Review: Resurrection Letters – Prologue

RESURRECTION LETTERS: PROLOGUE
Andrew Peterson
Centricity Music, 2018

For those individuals who are unfamiliar with his work, Andrew Peterson is a type of artistic Renaissance Man. In addition to the acclaim that he has received as a singer-songwriter [His albums have appeared at the top of the charts on both iTunes and Billboard in the Contemporary Christian Music category (CCM)], Peterson is an award-winning author, a filmmaker, publisher, and the founder of The Rabbit Room, a community of songwriters, authors, and artists that showcases podcasts and that hosts a yearly conference (Hutchmoot). Most recently, he launched a film and TV production company, Shining Isle Productions, to produce the animated film based on his bestselling books.

At the heart of his work is the persistent presence of narrative. Whether through the adventures of the Igiby children in his award-winning fantasy series for young readers, The Wingfeather Saga, or his numerous musical offerings, Peterson is an eloquent storyteller who guides the listener on a journey through the perils and joys encountered in life, yet always tinged with a glimmer of hope and awakening a longing for divine encounters.

After sitting down in 2008 for a fresh reading of C. S. Lewis’s, The Great Divorce, and reading N. T. Wright’s, Surprised by Hope, for the first time, Peterson began working on a set of songs that focused on the resurrection of Jesus. The result of that reflection was the release of his album, Resurrection Letters: Volume II (2008), which focused primarily on the ways that the resurrection plays out in our lives today.

While the past may indeed be prologue, the release of Volume II prior to Volume I was much more than a mere marketing ploy. Rather, for Peterson, it was part of a larger vision focusing on both the historical event itself, as well as its significance for Christians past and present. Ten years later, he has completed the project by releasing two new albums, Resurrection Letters: Prologue (9 February 2018) and the much-anticipated prequel, Resurrection Letters: Volume I (Releasing this Friday 30 March 2018). [1]

Similar to Mel Gibson’s cinematic aim in The Passion of the Christ (2004), Peterson’s latest EP, Prologue, seeks to focus attention upon the physical and emotional anguish experienced in the death of Jesus and how it resonates in the hearts and minds of his followers. As he explained concerning his motivation for the album, ‘But it felt odd writing about Christ’s victory over death without spending at least some time on his death itself.’ [2]

The album was released in anticipation of Lent, the season of fasting that precedes Easter, and features a collection of five songs that takes the listener from the last words of Jesus on the cross to his internment in the tomb, ushering in the long wait for Sunday morning. In essence, it is difficult to fully appreciate the joy of the Resurrection without a complete understanding of the sorrow and pain experienced in the crucifixion; often, the light shines brightest in the darkness. As Peterson concludes, ‘My hope is that the listener would use those five songs during Lent and Holy Week to dwell on the terrible road Jesus had to walk in order to conquer not just sin, but the grave.’ [3]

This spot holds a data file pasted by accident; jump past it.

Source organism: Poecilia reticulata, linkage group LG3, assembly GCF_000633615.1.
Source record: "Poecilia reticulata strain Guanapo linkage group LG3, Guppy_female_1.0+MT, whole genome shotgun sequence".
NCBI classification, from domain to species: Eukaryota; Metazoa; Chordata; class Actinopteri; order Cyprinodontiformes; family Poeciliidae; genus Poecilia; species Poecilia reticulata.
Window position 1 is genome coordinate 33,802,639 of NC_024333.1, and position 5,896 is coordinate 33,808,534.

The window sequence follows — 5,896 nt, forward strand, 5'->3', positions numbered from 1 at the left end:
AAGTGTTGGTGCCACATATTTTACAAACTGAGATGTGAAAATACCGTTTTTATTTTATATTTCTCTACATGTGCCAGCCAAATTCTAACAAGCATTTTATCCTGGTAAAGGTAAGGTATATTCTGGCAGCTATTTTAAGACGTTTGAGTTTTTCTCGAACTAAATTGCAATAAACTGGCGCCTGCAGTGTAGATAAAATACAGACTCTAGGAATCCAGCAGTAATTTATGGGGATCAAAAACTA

The first song, ‘Last Words (Tenebrae)’, focuses on the last seven phrases that Jesus uttered on the cross, as recorded in the Gospels. Against the background of piano and soft percussion, it is a meditative song that interweaves these seven phrases, beginning with, ‘Father, forgive them for they know not what they do’ (Luke 23:34) and gradually adding a new phrase until they are all sung together, before finishing with the solitary statement, ‘Father into your hands, I commit my Spirit.’ (Luke 23:46).

On a secondary level, the composition mirrors the liturgical Holy Week service, ‘Tenebrae’ (Latin: a darkening), in which a series of candles is blown out one at a time after readings that reflect the brokenness of the world and the desolation of Christ’s abandonment on the cross. Like the candles being blown out, the phrases of Jesus slowly fade away until he commits his spirit into the Father’s hands.

In, ‘Well Done, Good and Faithful’, Peterson wrestles with the persistent and pervading question of why a good God would allow bad things to happen, especially the reason for allowing Jesus to suffer in such a manner. He continues looking at the words of Jesus on the cross—especially when he cries out, ‘My God, my God, why have you forsaken me?’ (Matt. 27:46; Mark 15:34)—and the anguish that Jesus experienced in the Garden of Gethsemane, knowing that he will soon experience an excruciating death. The entire song features the interplay between various messianic prophecies in the Old Testament—particularly Psalm 22 and Isaiah 53—and the humanity of Jesus, before settling on the answer given that Jesus endured the cross ‘for the joy set before him.’ (Hebrews 12:2) It is a natural progression from a focus on the last words of Jesus at his death to a concentration on the question of ‘Why?’ that continues to haunt the human condition.